We are saddened by the loss of Stan Munroe, an international leader in the field of deafblindness who also helped plant the roots of our organization.
Stan passed away on Feb. 11 as a result of a stroke. He was 74.
He is survived by wife Carol and their children Andrew, Jonathan and Sarah. Our condolences to the Munroe family.
Stan was a founding member of the Canadian Deafblind Association and later a member of its board of directors, including serving as president. He also worked for CDBA as its executive director and information officer. Most recently, he was information officer for Deafblind International (DbI), working from his home in Nova Scotia.
“He was always a presence at every single Deafblind International meeting or conference, he was always there,” said Sensity CEO Cathy Proll.
“He was always the most optimistic, upbeat and just genuine person,” she said.
Cathy reflected on the words of wisdom that Stan shared with Sensity’s forerunner, the Canadian Deafblind Association Ontario Chapter, for its first board meeting in January 1991. She still has the list of 10 pieces of advice, which continue to ring true and serve as a guide.
1. Prepare a set of bylaws after the National ones, but tailored to fit your requirements.
2. Establish a set of chapter goals and objectives, but make sure they can be accomplished with your financial and volunteer capability.
3. Hire an executive director to run the business of the chapter.
4. Run the chapter as a business, for you are a legal corporation and that implies certain obligations.
5. Seek out volunteers with special business skills to help with your board affairs, but maintain participation by parents, educators, deafblind persons, etc.
6. Don’t burn out your volunteers!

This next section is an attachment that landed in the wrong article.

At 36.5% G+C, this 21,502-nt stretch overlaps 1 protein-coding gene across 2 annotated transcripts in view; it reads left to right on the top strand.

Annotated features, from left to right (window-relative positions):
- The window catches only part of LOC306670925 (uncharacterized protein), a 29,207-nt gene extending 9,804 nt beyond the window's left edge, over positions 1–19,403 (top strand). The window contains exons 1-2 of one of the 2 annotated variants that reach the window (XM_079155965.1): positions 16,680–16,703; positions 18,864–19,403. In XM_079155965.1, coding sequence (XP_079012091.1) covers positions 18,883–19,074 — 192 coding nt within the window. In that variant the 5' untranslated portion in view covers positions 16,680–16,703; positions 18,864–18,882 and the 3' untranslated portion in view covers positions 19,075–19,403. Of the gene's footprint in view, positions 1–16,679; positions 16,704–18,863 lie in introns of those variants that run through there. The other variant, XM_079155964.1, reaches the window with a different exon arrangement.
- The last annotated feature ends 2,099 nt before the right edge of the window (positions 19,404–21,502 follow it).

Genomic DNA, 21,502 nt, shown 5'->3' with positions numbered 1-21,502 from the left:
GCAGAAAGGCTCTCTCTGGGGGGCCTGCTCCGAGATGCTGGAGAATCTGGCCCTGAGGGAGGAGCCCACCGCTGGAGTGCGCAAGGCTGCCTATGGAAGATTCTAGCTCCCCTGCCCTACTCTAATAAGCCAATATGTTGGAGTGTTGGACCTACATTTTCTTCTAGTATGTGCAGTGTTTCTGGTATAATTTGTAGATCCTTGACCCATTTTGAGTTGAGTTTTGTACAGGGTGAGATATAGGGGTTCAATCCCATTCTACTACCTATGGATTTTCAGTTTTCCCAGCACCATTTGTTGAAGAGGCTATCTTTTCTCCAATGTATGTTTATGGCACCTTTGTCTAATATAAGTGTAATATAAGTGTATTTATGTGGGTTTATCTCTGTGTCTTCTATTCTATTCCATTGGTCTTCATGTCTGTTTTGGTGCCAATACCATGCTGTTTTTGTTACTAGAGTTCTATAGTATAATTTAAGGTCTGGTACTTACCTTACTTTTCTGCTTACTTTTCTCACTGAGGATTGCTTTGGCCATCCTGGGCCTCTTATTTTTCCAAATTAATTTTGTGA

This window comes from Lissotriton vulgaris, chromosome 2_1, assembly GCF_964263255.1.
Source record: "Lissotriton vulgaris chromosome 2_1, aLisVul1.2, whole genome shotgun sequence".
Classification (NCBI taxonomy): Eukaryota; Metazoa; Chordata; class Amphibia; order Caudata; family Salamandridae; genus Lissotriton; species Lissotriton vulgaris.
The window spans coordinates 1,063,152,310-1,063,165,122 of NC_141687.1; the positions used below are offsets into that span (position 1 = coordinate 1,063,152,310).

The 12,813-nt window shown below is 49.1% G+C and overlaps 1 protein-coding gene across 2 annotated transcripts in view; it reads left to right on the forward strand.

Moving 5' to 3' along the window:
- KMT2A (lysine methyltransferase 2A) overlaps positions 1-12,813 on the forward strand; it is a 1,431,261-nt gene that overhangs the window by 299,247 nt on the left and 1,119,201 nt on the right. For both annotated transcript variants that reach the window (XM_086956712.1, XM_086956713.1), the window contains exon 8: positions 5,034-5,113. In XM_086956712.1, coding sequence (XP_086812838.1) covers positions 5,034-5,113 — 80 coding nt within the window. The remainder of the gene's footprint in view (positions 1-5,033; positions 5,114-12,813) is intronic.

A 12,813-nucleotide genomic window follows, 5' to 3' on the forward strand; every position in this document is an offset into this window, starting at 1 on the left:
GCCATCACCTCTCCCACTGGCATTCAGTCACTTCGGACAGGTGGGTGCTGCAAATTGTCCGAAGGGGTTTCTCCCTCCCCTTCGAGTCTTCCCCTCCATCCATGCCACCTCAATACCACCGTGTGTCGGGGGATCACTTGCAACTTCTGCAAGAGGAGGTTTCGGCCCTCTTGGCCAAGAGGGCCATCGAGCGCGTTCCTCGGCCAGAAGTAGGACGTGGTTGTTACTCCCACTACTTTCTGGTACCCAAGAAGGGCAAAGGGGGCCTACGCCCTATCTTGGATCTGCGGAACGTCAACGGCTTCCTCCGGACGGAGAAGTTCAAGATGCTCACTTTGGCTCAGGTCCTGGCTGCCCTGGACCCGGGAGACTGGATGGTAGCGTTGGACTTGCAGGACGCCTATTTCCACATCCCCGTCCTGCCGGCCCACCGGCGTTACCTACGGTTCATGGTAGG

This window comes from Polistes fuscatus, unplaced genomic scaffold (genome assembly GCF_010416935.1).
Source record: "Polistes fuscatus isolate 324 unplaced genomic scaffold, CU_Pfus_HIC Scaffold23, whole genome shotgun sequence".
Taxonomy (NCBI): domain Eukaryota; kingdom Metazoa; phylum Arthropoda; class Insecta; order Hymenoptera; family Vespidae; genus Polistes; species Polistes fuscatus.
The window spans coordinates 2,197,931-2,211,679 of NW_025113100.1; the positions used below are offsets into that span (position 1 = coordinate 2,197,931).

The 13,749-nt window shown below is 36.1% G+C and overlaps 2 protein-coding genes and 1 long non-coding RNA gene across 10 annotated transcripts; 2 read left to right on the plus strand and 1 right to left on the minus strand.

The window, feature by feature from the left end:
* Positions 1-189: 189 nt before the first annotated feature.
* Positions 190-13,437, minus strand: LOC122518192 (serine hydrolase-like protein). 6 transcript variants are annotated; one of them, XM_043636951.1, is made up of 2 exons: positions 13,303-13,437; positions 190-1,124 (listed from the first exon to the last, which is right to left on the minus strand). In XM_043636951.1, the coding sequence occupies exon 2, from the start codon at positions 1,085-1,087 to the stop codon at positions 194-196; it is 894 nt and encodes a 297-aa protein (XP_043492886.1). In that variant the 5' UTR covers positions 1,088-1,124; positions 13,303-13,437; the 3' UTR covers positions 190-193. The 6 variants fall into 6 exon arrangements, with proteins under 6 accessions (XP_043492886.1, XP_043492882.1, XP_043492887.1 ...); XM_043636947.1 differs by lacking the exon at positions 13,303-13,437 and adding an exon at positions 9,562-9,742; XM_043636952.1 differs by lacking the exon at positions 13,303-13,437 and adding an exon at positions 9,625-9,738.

7. Maintain control over all future endeavours made on behalf of the deafblind in Ontario.
8. Cooperate closely with all agencies and associations with common interests concerning the deafblind.
9. Get serious about fundraising and public awareness.
10. Consider these key responsibilities – be viable, be visible, be reliable, be credible, be accountable, be rich and be friends!
Stan was a good friend to our organization and we looked forward to his visits when he was in Ontario to see his son Andrew, a resident at Lions McInnes House in Brantford.
“His contribution to his son’s life was the awareness and all the work he did on behalf of people who are deafblind,” Cathy said.
Stan sometimes shared a glimpse of his own experiences as the father of a deafblind son in his writing.
“For me as a parent of an individual with congenital deafblindness, the opening article on olfaction comes close to home. I can relate to incidences that confirm my son’s memory of familiar smells helping him recognize people he had not seen for a time or pleasant food treats like his grandmother’s baking,” Stan wrote in his column in Issue 47 in 2011.
As the DbI’s information officer, Stan was responsible for putting out the DbI Review. Published twice a year, the newsmagazine carried articles and news from around the world compiled by Stan, who served as editor for eight years beginning in 2010.
”When I took on the assignment of becoming the DbI Review editor twelve issues ago, I envisioned that there would be editions built around particular themes. Much like the fact that deafblindness is such an individualized disability, the conclusion I have reached is that each edition is incredibly individualized covering a wide spectrum of topics,” Stan wrote in his column in Issue 57 in 2016.
Stan was proud to present an array of material from around the world in each issue.
“As someone involved in this field for over 40 years, it is so remarkable to observe the developments that are taking place internationally. It’s such a privilege as the magazine editor, to ensure that the authors of these articles have a platform to tell their stories and share with their colleagues the work they are engaged in,” Stan wrote in Issue 53 in 2014.